Who could become a first-time All-Star next season?
With seven players making their NBA All-Star game debut, the 2022 season represented somewhat of a changing of the guard within the realms of league stardom. Sure, the veteran Warriors won another title, but they defeated a young Celtics team in the Finals and an upstart Mavericks squad in the conference finals. A new era is just about upon us.
Whilst the 2023 All-Star Game, due to be held in Salt Lake City, Utah, likely won’t contain another seven men making their first appearance as an All-Star, there will be a handful of first-time participants.
Let’s take a look at some of those likely to be in the mix.
We’ll kick things off with the most obvious nomination.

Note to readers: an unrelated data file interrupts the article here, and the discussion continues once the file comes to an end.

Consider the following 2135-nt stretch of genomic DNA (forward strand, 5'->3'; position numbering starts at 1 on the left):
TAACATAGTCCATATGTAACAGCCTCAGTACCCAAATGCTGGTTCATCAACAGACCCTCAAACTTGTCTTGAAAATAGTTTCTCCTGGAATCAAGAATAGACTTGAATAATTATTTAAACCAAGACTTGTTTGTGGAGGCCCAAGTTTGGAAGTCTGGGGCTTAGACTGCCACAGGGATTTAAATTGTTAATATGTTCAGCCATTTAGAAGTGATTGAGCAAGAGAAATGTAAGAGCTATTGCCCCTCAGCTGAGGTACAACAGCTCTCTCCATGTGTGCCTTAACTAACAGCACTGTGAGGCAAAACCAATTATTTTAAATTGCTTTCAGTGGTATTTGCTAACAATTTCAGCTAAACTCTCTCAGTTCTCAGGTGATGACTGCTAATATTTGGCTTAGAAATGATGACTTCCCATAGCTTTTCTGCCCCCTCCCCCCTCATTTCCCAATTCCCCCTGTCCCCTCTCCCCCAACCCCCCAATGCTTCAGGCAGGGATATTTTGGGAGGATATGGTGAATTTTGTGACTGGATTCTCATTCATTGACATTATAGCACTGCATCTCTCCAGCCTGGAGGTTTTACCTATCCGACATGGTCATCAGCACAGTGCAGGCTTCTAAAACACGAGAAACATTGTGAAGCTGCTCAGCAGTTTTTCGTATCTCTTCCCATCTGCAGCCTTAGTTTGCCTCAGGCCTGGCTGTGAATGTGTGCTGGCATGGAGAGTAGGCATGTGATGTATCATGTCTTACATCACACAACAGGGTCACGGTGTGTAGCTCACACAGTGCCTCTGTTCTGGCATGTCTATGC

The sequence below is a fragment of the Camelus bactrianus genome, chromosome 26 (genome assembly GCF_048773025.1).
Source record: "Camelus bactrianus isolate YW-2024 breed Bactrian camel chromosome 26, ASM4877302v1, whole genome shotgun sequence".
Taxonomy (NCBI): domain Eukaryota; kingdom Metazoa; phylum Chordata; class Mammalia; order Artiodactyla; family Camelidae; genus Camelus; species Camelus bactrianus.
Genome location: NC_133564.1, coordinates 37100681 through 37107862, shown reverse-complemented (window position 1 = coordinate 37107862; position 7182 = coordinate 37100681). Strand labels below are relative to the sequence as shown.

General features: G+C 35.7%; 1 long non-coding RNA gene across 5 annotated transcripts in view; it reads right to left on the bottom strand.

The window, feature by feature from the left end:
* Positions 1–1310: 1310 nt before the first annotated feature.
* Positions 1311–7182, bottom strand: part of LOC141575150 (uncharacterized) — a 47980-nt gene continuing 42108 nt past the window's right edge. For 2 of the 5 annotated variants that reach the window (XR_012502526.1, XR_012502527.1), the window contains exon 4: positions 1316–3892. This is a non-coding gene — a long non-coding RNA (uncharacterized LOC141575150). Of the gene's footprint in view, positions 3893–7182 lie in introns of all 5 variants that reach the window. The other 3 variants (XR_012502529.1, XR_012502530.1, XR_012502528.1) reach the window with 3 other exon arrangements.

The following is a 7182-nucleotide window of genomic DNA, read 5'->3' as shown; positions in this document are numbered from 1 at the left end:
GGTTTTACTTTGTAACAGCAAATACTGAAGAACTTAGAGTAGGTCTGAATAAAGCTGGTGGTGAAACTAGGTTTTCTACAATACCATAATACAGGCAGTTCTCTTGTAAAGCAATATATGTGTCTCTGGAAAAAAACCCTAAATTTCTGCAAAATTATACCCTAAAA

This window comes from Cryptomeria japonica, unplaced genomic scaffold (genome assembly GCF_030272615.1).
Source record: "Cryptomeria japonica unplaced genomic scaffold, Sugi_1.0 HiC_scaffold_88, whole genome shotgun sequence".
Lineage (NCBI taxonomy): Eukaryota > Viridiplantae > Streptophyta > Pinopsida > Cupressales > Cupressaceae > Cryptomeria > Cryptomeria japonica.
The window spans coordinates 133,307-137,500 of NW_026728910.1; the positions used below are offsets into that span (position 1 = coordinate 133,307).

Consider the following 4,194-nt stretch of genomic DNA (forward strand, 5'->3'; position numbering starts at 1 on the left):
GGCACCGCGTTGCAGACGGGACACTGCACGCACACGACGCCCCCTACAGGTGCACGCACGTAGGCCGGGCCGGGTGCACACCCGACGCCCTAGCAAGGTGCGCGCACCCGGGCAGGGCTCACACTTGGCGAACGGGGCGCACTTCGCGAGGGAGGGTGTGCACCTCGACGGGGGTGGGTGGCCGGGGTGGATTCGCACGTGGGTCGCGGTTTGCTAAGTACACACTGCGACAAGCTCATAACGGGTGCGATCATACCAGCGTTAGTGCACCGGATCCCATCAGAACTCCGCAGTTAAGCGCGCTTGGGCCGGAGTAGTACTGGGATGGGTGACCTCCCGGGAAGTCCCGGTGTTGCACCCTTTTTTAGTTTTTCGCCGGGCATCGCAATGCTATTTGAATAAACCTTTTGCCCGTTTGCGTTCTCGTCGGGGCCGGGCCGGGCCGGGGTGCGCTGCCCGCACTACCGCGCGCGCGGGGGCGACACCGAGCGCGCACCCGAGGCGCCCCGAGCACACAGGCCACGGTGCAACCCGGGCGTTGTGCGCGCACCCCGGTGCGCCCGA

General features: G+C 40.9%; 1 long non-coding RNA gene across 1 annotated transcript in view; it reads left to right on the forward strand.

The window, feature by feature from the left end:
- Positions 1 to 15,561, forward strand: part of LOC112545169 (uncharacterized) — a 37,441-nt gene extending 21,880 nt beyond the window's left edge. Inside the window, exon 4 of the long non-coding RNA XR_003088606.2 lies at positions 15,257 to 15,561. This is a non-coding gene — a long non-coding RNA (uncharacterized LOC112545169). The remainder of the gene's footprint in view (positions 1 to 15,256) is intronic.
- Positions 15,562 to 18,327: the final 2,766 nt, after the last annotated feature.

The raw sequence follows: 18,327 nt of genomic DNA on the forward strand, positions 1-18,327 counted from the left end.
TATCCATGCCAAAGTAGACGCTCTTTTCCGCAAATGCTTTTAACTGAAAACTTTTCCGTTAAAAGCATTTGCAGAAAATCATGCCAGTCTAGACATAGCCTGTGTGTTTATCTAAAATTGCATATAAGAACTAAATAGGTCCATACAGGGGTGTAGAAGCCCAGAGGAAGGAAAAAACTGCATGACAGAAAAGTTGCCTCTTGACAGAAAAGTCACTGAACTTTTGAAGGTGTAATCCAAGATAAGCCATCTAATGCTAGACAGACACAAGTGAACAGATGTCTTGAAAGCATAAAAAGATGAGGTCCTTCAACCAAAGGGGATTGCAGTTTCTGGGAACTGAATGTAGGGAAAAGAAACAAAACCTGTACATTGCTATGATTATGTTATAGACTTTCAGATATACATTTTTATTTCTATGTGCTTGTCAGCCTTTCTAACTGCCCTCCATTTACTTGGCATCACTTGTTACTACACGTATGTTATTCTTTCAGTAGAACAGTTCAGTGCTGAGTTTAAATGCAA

Ant-Man has, in just two seasons, shown that he’s a superstar in the making. He’s an electric scorer able to light it up from deep or snatch a soul at the rim.
(Vendetta Sports extends our condolences to Yuta Watanabe’s next of kin).
After making an obvious splash in the offseason in an attempt to push themselves into the upper reaches of the perilous West, all eyes are going to be on the Timberwolves. There is potential for Karl-Anthony Towns and Rudy Gobert to cannibalise each other statistically, so Edwards could emerge as the standout player on this young team.
Once he gets to the All-Star game, Edwards is the type of irrepressible offensive force that could take home an All-Star MVP, too.
Barnes’ rookie campaign bore all the trademarks of a star just waiting to emerge.
The 21-year-old is already a heady defensive player who could have a Defensive Player of the Year trophy in his future and was more advanced as a playmaker in his rookie year than many anticipated.